In the United States at large, only public high schools in just five states - Missouri, Tennessee, Utah, Virginia and Alabama - require students to take personal finance courses, according to statistics compiled by Visual Capitalist. That's the equivalent of only 16% of students overall who must successfully complete personal finance-related curriculum to graduate, a rate that drops to a mere 8.6% when excluding the aforementioned states.
What does financial literacy mean?
As the National Financial Educators Council defines it, financial literacy is the ability to comprehend how money works, both in the macro sense - the world economy, for example - as well as the micro, such as being able to maintain a budget, write a check or understand how interest works.
But financial literacy goes well beyond these basic fundamentals. It also applies to saving. For example, while most Americans anticipate retiring at some point in their lives, their ability to actually do that is almost entirely dependent on building the economic resources they need to draw from to finance the costs of day-to-day living. According to polling conducted by Gallup, more than half of Americans in the workforce at the time of the poll believed they would be able to retire comfortably. Of these individuals, roughly 1 in 3 said they would rely on Social Security as a major source of income.
However, with the worker to beneficiary ratio at 2.8 to 1 - meaning around three people are paying into Social Security for every person drawing from it - most financial experts agree that retirees will not be able to live comfortably off of Social Security income alone.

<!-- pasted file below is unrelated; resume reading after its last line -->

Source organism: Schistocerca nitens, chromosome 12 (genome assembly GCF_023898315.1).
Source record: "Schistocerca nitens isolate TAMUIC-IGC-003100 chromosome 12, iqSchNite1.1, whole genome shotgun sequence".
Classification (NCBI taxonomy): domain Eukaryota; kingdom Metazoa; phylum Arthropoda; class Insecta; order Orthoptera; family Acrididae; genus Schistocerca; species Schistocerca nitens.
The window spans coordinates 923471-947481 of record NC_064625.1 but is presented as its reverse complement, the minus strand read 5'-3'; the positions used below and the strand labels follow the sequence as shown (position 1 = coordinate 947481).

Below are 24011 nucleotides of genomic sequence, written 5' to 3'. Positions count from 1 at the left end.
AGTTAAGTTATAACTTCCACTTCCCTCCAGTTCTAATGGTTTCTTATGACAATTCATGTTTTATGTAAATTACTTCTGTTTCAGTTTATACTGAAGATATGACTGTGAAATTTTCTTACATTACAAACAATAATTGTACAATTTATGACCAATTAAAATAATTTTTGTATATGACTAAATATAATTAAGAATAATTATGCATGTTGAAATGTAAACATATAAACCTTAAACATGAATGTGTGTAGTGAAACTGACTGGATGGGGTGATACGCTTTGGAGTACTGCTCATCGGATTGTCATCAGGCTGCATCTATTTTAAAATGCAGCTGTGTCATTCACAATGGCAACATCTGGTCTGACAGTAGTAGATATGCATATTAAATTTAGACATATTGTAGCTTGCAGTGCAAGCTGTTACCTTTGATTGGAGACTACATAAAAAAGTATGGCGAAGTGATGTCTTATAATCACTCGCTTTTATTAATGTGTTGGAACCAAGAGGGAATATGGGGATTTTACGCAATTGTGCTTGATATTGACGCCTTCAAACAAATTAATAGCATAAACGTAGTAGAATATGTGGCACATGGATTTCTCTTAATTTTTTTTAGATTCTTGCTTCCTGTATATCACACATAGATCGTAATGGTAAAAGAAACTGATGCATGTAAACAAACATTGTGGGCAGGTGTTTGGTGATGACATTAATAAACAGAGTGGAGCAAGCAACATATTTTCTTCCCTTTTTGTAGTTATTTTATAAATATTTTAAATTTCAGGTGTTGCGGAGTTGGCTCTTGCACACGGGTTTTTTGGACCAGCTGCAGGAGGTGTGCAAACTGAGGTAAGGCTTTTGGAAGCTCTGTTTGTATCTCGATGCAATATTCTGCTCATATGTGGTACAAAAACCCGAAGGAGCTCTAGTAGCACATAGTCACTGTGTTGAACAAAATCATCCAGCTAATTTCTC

Of course, well before determining when to retire are decisions about homeownership. For most people, buying a home is the biggest purchase they make in their lives, as the current median in the country overall stands at approximately $274,500, according to recent statistics available from the National Association of Realtors. Aside from the creature comforts that derive from buying a house, homeownership comes with a variety of short-term and long-term advantages. Chief among them is equity, meaning the valuation of a property. According to ATTOM Data Solutions, more than 14 million homeowners in the third quarter of 2019 in the U.S. were considered equity-rich. Being in a state of positive equity typically enables homeowners to sell their house for a higher selling price than they purchased it for and to apply for certain types of loan products, like home equity loans or home equity lines of credit (HELOC).